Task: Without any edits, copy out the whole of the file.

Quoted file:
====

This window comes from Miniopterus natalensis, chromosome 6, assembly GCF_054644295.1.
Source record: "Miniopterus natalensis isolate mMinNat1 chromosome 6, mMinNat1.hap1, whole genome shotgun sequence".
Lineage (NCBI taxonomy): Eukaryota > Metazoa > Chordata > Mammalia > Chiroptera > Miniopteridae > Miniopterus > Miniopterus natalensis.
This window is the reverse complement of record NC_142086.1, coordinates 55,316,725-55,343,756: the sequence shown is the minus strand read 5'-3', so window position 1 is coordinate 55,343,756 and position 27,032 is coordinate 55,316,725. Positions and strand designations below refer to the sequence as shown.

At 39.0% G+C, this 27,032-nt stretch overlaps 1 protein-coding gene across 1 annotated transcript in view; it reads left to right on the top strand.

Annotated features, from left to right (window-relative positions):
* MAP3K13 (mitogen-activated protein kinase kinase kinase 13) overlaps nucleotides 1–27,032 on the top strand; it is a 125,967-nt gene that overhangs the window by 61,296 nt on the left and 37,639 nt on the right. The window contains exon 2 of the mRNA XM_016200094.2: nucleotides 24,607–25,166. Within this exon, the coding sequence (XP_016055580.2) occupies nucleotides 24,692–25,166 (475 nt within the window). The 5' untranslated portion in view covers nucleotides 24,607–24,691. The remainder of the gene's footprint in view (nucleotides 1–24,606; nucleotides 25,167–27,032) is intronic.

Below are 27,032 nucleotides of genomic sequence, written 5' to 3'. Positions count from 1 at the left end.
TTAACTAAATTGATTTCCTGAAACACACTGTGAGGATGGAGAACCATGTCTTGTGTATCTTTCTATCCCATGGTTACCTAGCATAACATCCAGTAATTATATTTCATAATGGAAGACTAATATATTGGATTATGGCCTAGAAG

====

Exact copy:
This window comes from Miniopterus natalensis, chromosome 6, assembly GCF_054644295.1.
Source record: "Miniopterus natalensis isolate mMinNat1 chromosome 6, mMinNat1.hap1, whole genome shotgun sequence".
Lineage (NCBI taxonomy): Eukaryota > Metazoa > Chordata > Mammalia > Chiroptera > Miniopteridae > Miniopterus > Miniopterus natalensis.
This window is the reverse complement of record NC_142086.1, coordinates 55,316,725-55,343,756: the sequence shown is the minus strand read 5'-3', so window position 1 is coordinate 55,343,756 and position 27,032 is coordinate 55,316,725. Positions and strand designations below refer to the sequence as shown.

At 39.0% G+C, this 27,032-nt stretch overlaps 1 protein-coding gene across 1 annotated transcript in view; it reads left to right on the top strand.

Annotated features, from left to right (window-relative positions):
* MAP3K13 (mitogen-activated protein kinase kinase kinase 13) overlaps nucleotides 1–27,032 on the top strand; it is a 125,967-nt gene that overhangs the window by 61,296 nt on the left and 37,639 nt on the right. The window contains exon 2 of the mRNA XM_016200094.2: nucleotides 24,607–25,166. Within this exon, the coding sequence (XP_016055580.2) occupies nucleotides 24,692–25,166 (475 nt within the window). The 5' untranslated portion in view covers nucleotides 24,607–24,691. The remainder of the gene's footprint in view (nucleotides 1–24,606; nucleotides 25,167–27,032) is intronic.

Below are 27,032 nucleotides of genomic sequence, written 5' to 3'. Positions count from 1 at the left end.
TTAACTAAATTGATTTCCTGAAACACACTGTGAGGATGGAGAACCATGTCTTGTGTATCTTTCTATCCCATGGTTACCTAGCATAACATCCAGTAATTATATTTCATAATGGAAGACTAATATATTGGATTATGGCCTAGAAG